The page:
If you don’t trust yourself to stay away from the sweet aromas wafting from the supermarket bakery, a new study suggests eating a healthy snack before grocery shopping could help shift your attention away from the junk food and refocus it on the produce section.

In reality, most of us already know that making the most of a shopping trip begins before we ever get to the store. The advice is well-worn: Shopping on an empty stomach spells disaster for dieting. Our puny brains are no match for the brightly colored packaging and perceived comfort of sweet and salty goodness, so we’re told to load up beforehand to minimize the damage.

Eating healthy seems to fall into a similar mode of thought, says Dr. Aner Tal, researcher at Cornell University’s Food and Brand Lab. “We find that often people are easily misled to think a food is healthier by small cues,” he told Medical Daily. For instance, people are more likely to think a food is healthy if it’s wrapped in green packaging or if the store itself has a healthy image, even if doesn’t sell just healthy food.

Hoping to learn more about these cues, Tal and his colleague Brian Wansink conducted three experiments. The first involved 120 shoppers who were either given a piece of apple, a cookie, or nothing before shopping. When the researchers looked at what people purchased, they found people who ate the apple beforehand bought 28 percent more fruits and vegetables than the cookie group and 25 percent more than the group given nothing.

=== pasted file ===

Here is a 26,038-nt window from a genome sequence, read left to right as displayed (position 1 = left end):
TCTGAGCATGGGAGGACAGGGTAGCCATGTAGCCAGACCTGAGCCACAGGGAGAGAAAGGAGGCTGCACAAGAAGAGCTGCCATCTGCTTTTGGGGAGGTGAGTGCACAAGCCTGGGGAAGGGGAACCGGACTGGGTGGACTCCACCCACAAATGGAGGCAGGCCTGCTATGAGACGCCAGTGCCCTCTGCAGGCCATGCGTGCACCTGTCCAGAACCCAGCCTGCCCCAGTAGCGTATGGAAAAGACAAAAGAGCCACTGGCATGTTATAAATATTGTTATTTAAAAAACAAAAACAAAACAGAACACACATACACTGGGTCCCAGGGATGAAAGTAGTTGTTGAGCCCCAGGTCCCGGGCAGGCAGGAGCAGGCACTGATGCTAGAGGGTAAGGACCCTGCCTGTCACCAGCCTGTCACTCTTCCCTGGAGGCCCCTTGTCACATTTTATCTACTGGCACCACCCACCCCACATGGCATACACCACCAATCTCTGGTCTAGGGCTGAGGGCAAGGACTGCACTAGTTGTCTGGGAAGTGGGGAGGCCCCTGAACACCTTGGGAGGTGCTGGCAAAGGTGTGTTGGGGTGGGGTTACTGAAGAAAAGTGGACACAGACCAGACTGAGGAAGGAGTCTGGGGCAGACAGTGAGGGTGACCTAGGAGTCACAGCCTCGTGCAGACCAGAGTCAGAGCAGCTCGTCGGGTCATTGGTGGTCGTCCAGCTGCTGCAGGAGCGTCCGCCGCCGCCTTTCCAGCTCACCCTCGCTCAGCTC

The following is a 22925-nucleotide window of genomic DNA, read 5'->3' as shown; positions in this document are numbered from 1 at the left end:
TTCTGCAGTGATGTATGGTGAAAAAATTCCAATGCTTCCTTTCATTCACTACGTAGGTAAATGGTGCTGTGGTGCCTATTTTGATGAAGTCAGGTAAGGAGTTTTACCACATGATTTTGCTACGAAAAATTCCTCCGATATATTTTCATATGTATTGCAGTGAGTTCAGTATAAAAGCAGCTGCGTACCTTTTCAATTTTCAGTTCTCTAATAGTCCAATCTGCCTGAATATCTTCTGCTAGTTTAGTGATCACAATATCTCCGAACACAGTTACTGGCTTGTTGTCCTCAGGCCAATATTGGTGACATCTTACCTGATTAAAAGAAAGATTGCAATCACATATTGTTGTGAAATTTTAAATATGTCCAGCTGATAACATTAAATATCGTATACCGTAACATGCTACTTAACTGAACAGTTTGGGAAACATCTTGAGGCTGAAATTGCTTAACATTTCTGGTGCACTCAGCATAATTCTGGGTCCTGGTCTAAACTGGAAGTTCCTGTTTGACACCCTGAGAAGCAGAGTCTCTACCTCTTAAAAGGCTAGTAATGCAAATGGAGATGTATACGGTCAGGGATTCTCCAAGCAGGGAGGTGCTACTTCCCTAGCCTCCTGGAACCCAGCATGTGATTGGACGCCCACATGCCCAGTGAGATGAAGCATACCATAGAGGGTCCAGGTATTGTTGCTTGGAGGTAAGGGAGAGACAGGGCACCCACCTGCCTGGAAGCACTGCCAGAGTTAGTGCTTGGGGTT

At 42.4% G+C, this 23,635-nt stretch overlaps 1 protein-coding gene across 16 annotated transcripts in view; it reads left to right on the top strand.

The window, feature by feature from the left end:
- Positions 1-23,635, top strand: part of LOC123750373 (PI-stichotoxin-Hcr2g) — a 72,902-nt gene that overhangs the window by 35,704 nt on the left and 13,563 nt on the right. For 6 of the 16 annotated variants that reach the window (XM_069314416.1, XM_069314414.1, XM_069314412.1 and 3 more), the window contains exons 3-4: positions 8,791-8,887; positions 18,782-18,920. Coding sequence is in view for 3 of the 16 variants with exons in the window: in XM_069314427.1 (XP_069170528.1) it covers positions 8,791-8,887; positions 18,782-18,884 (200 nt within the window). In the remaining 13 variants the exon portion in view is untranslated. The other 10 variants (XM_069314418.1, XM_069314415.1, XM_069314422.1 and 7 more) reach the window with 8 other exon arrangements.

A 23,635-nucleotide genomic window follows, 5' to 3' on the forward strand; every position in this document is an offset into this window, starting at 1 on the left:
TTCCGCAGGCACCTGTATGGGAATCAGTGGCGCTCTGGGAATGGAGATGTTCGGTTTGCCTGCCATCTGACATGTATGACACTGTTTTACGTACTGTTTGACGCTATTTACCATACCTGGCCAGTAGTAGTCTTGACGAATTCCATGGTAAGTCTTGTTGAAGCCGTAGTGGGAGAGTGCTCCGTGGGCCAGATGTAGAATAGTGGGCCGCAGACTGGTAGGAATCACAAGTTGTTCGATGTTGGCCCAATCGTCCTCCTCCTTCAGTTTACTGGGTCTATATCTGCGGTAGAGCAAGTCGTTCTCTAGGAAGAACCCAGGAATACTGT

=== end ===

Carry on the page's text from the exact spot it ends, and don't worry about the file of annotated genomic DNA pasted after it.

The other two studies involved virtual shopping. The second study involved 56 people — again each given either an apple or a cookie — who were told to choose one item from 20 pairs of food. Each pair contained one high-calorie item and one low-calorie item. In line with the first experiment, the people given an apple chose more healthy foods, and surprisingly, those given a cookie chose more of the less-healthy foods. To Tal and Wansink, the moral of the story was clear: In order to get people buying smarter, “simply thinking about healthy food prior to shopping does the trick.”

But the investigators didn’t stop there. The final study sought to understand what, exactly, was getting people to buy healthier food. So they rigged an experiment in which shoppers saw chocolate milk either labeled as “healthy, wholesome chocolate milk” or “rich, indulgent chocolate milk.” Even though both chocolate milks were the same, the virtual shoppers bought more unhealthy foods when they saw the bottle labeled “rich, indulgent chocolate milk.”

This was a critical finding. It meant that people in the first experiment weren’t necessarily buying healthier food because the apple was more nutritious, but that the shoppers merely thought it was more nutritious. Both chocolate milks were the same, yet people believed they were already in a healthy-food-buying frame of mind, so they continued the trend regardless of whether their initial assumptions were true.

Tal says the key for shoppers is getting into that mindset as quickly as possible. Instead of slowly rolling your cart through the carb-heavy middle aisles, make a beeline for the edges. Supermarkets are designed to confuse your rational thinking skills. The less you ask of your brain, the better.

Source: Tal A, Wansink B. An Apple a Day Brings More Apples Your Way: Healthy Samples Prime Healthier Choices. Psychology & Marketing.